In 1997, retired Hong Kong judge Wayne Gould, 59, a New Zealander, saw a partly completed puzzle in a Japanese bookshop. Over six years he developed a computer program to produce puzzles quickly. Knowing that British newspapers have a long history of publishing crosswords and other puzzles, he promoted Sudoku to The Times in Britain, which launched it on 12 November 2004 (calling it Su Doku). The first letter to The Times regarding Su Doku was published the following day on 13 November from Ian Payn of Brentford, complaining that the puzzle had caused him to miss his stop on the tube.
The rapid rise of Sudoku in Britain from relative obscurity to a front-page feature in national newspapers attracted commentary in the media and parody (such as when The Guardian's G2 section advertised itself as the first newspaper supplement with a Sudoku grid on every page). Recognizing the different psychological appeals of easy and difficult puzzles, The Times introduced both side by side on 20 June 2005. From July 2005, Channel 4 included a daily Sudoku game in their Teletext service. On 2 August, the BBC's programme guide Radio Times featured a weekly Super Sudoku which features a 16x16 grid.
Even the Greeks owe the publication of their first Sudoku magazine to British influence. It was at Heathrow airport in the middle of 2005 that a Greek computer magazine publisher first laid eyes on a British Sudoku magazine and - realizing the opportunity - proceeded to purchase the necessary software and quickly launch the first local Sudoku magazine, which became an instant success.
In the United States, the first newspaper to publish a Sudoku puzzle by Wayne Gould was The Conway Daily Sun (New Hampshire), in 2004.
The world's first live TV Sudoku show, Sudoku Live, was a puzzle contest first broadcast on 1 July 2005 on Sky One. It was presented by Carol Vorderman. Nine teams of nine players (with one celebrity in each team) representing geographical regions competed to solve a puzzle. Each player had a hand-held device for entering numbers corresponding to answers for four cells. Phil Kollin of Winchelsea, England was the series grand prize winner taking home over £23,000 over a series of games. The audience at home was in a separate interactive competition, which was won by Hannah Withey of Cheshire.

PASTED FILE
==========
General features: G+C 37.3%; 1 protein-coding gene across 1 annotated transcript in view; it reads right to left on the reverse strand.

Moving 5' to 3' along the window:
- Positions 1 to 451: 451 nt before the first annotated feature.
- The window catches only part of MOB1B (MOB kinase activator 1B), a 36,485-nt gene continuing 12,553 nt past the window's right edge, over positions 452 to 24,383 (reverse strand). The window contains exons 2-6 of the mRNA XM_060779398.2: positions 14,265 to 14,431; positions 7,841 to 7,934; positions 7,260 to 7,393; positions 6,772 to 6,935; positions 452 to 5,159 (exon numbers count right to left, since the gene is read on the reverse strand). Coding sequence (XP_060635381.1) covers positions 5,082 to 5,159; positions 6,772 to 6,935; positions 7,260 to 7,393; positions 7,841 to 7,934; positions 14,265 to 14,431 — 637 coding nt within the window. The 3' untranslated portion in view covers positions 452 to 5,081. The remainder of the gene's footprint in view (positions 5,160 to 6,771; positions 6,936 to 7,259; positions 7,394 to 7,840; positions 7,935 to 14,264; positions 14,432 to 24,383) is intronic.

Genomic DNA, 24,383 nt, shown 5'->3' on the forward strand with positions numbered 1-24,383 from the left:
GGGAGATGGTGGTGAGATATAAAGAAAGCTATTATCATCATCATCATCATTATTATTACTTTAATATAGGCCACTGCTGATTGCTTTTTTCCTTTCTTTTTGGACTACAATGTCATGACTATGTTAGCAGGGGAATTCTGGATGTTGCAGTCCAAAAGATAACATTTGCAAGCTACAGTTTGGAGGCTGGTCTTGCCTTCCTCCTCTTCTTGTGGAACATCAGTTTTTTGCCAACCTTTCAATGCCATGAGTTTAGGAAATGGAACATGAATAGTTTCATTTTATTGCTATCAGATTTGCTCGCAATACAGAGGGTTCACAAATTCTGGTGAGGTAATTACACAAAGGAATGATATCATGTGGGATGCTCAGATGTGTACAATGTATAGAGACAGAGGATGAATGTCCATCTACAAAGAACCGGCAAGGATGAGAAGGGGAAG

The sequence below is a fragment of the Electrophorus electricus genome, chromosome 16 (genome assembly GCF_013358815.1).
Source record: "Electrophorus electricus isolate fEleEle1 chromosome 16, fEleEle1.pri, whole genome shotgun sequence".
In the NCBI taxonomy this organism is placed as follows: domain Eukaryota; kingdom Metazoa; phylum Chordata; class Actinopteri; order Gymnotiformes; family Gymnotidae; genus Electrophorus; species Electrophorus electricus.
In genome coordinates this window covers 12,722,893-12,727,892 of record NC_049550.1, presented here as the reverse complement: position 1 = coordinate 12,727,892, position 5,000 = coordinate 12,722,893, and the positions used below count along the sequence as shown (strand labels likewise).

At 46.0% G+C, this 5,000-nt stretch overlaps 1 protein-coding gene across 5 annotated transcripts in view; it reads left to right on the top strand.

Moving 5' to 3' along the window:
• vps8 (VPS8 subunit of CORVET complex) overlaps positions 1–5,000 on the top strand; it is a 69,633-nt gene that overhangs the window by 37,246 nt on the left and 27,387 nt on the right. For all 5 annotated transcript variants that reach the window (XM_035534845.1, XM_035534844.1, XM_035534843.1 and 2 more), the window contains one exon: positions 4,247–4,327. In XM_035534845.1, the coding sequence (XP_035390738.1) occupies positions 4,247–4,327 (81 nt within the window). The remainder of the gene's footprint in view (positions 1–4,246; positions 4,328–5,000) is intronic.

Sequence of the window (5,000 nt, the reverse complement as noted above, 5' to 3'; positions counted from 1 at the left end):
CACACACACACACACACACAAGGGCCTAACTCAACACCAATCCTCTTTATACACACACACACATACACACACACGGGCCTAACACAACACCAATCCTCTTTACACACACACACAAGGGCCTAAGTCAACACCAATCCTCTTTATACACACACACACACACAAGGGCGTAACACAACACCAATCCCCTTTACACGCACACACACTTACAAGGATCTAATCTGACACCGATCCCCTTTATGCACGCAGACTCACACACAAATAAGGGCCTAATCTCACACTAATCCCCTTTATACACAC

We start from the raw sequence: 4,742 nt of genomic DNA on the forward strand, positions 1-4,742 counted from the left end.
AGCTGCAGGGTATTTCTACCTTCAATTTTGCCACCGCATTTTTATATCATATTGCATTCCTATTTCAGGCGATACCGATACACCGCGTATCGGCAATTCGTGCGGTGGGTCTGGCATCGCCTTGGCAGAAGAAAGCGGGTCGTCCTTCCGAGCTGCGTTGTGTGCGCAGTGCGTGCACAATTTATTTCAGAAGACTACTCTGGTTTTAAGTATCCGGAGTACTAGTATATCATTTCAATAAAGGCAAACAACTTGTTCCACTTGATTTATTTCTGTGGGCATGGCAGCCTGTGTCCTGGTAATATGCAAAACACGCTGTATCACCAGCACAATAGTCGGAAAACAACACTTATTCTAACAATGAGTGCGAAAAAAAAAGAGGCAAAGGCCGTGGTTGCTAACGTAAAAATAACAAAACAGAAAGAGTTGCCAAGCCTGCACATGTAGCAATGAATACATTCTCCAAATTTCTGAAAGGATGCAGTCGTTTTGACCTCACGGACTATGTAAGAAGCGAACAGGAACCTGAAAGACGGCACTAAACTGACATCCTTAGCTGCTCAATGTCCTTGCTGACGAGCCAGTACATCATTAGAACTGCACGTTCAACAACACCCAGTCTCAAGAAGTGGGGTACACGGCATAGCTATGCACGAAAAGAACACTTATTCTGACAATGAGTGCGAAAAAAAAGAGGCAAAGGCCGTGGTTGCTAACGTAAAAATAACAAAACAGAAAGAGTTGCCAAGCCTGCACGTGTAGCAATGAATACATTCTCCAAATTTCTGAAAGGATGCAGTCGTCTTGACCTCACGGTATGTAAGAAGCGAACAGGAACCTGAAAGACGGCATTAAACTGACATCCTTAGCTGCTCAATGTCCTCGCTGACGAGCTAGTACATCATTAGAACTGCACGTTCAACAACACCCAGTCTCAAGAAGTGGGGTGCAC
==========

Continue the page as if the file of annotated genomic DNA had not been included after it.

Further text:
Later in 2005, the BBC launched SUDO-Q, a game show that combines Sudoku with general knowledge. However, it uses only 4x4 and 6x6 puzzles..
In 2006, a Sudoku website published songwriter Peter Levy's Sudoku tribute song, but quickly had to take down the mp3 due to heavy traffic. British and Australian radio picked up the song, which is to feature in a British-made Sudoku documentary. The Japanese Embassy also nominated the song for an award, with Levy doing talks with Sony in Japan to release the song as a single.
Sudoku software is very popular on PCs, websites, and mobile phones. It comes with many distributions of Linux. Software has also been released on video game consoles, such as the Nintendo DS, PlayStation Portable, the Game Boy Advance, Xbox Live Arcade, several iPod models, and the iPhone. In fact, just two weeks after Apple, Inc. debuted the online App Store within its iTunes store on July 11, 2008, there were already nearly 30 different Sudoku games, created by various software developers, specifically for the iPhone and iPod Touch. One of the most popular video games featuring Sudoku is Brain Age: Train Your Brain in Minutes a Day!. Critically and commercially well received, it generated particular praise for its Sudoku implementation and sold more than 8 million copies worldwide. Due to its popularity, Nintendo made a second Brain Age game titled Brain Age2, which has over 100 new sudoku puzzles and other activities.
In June 2008 an Australian drugs-related jury trial costing over AU$1 000 000 was aborted when it was discovered that five of the twelve jurors had been playing Sudoku instead of listening to evidence.